Paul Le Blanc

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This article is about the historian. For the make-up artist, see Paul LeBlanc.
For other uses, see Paul LeBlanc (disambiguation).
Paul Le Blanc
Born 1947 (age 67–68)
Alma mater University of Pittsburgh
Occupation Historian

Paul Joseph Le Blanc (born 1947) is an American historian and activist. Professor of History at La Roche College in Pittsburgh, Pennsylvania (USA), he has written and edited more than 20 books, mostly dealing with the labor and socialist movements, in which he has been active.


Among Le Blanc's better known works are A Freedom Budget for All Americans (co-authored with Michael Yates, 2013), A Short History of the U.S. Working Class (1999), and Lenin and the Revolutionary Party (1990). The latter title, plus his selection of Lenin’s writings – Revolution, Democracy, Socialism (2009), and the essays gathered in Unfinished Leninism: The Rise and Return of a Revolutionary Doctrine (2014) – place him among a group of scholars articulating a critical-minded but positive interpretation of the role of Vladimir Ilyich Lenin in history.[1]

Le Blanc's book Marx, Lenin and the Revolutionary Experience: Studies of Communism and Radicalism in the Age of Globalization (2006), bringing together views from diverse traditions (anarchist, Christian, conservative, “new left,” and socialist), examines both critically and positively the impact of modern Communism.[2] Serving as primary associate editor of the eight-volume, 4280 page International Encyclopedia of Revolution and Protest, edited by Immanuel Ness, he has also produced a major collection of writings, Work and Struggle: Voices From U.S. Labor Radicalism (2011), presenting fourteen prominent figures associated with revolutionary currents within U.S. labor – including Tom Paine, Mary Harris Jones (Mother Jones), Eugene V. Debs, A. Philip Randolph, and others. His contribution "The Third American Revolution" to the best-selling collection Imagine: Living in a Socialist USA, edited by Frances Goldin, Michael Smith and Debby Smith (2014) was singled out by Kirkus Reviews as "persuasive . . . cogent, well-informed."[3]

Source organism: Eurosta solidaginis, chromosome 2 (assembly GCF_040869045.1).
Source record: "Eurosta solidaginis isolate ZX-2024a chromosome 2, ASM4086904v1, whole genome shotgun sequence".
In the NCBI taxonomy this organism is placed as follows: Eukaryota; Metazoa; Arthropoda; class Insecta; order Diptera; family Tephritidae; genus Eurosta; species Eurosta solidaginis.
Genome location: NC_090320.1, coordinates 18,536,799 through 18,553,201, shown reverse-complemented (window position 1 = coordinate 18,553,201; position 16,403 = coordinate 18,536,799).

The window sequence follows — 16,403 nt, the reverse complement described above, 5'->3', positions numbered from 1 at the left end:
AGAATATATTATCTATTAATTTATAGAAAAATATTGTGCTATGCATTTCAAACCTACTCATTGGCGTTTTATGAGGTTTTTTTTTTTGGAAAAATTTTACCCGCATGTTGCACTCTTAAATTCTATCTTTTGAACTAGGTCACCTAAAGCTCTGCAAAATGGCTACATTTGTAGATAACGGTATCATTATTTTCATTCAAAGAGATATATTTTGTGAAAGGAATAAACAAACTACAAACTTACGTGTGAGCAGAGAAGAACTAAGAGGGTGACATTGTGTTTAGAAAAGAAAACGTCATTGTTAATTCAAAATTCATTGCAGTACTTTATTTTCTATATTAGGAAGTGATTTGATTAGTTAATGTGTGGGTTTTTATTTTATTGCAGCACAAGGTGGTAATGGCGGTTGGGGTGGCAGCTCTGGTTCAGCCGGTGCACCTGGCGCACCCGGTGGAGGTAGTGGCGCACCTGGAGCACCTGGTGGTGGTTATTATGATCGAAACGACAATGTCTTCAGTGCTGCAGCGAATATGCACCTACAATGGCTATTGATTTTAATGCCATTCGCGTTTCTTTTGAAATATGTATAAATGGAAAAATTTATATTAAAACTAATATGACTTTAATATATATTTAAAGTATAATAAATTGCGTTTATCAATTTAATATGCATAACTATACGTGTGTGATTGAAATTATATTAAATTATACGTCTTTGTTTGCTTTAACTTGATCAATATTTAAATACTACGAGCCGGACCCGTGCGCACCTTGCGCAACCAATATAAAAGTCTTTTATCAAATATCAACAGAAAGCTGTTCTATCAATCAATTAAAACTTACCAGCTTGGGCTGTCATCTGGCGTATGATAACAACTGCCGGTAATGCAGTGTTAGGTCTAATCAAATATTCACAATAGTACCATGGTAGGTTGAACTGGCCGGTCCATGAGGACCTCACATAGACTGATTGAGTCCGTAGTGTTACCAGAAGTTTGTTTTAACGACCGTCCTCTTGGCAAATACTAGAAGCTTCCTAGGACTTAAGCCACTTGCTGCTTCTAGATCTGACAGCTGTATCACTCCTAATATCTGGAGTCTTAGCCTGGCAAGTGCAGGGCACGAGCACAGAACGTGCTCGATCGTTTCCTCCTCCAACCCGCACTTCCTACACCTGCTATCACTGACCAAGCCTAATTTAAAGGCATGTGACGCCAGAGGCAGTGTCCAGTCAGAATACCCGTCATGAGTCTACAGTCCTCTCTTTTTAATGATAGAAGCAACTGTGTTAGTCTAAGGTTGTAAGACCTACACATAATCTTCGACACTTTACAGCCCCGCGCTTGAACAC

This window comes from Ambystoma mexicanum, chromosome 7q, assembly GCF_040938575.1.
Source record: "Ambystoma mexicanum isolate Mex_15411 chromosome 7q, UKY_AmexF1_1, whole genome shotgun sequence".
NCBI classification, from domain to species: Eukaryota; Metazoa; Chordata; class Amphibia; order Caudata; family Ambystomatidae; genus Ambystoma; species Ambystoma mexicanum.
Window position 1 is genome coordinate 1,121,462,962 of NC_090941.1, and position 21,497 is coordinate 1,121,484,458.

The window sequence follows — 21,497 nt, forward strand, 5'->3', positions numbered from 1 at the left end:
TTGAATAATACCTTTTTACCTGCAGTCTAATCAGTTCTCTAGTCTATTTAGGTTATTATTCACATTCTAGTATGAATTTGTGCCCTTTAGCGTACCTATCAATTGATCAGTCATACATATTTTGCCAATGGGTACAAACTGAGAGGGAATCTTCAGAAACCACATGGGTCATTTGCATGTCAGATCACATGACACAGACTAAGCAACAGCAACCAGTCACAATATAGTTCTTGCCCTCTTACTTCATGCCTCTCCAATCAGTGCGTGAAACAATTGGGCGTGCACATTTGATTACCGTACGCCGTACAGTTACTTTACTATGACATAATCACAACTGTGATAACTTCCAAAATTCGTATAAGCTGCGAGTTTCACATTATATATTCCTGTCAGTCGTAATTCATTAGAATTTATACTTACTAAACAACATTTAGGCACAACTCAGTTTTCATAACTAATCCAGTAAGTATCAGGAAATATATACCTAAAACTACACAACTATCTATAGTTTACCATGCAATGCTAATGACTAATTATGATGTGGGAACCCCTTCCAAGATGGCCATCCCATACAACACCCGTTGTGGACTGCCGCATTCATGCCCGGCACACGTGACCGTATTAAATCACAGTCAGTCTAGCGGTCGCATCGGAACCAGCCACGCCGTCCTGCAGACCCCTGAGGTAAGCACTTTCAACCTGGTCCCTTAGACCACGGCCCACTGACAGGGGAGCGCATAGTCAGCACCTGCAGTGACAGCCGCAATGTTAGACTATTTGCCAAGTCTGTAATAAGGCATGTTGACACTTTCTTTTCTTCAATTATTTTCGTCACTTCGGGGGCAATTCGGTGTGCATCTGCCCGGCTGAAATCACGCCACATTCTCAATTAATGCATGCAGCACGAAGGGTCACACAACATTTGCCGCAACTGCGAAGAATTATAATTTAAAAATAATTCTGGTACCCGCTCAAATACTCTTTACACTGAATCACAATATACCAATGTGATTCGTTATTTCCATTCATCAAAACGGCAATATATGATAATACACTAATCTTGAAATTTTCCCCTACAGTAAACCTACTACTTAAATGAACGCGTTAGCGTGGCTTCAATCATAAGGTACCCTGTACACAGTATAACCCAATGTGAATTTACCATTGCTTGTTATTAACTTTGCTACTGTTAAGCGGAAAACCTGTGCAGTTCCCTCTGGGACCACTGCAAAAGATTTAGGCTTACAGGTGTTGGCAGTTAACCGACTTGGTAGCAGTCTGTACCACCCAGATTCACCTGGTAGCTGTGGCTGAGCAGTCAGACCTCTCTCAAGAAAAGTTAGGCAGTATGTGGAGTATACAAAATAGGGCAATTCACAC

Le Blanc has also been involved in helping to popularize and promote the writings of Rosa Luxemburg, editing Rosa Luxemburg: Reflections and Writings (1999) and, with Helen C. Scott, Socialism or Barbarism: Selected Writings of Rosa Luxemburg (2011) – and he has spoken around the world (including in South Africa, Turkey, and China) about her ideas. With Peter Hudis and others, he is currently a member of the editorial board of a project, associated with Verso Books, to produce an English-language edition of Luxemburg’s complete works. He has also given attention to the theories, writings and the historical role of Leon Trotsky.[4]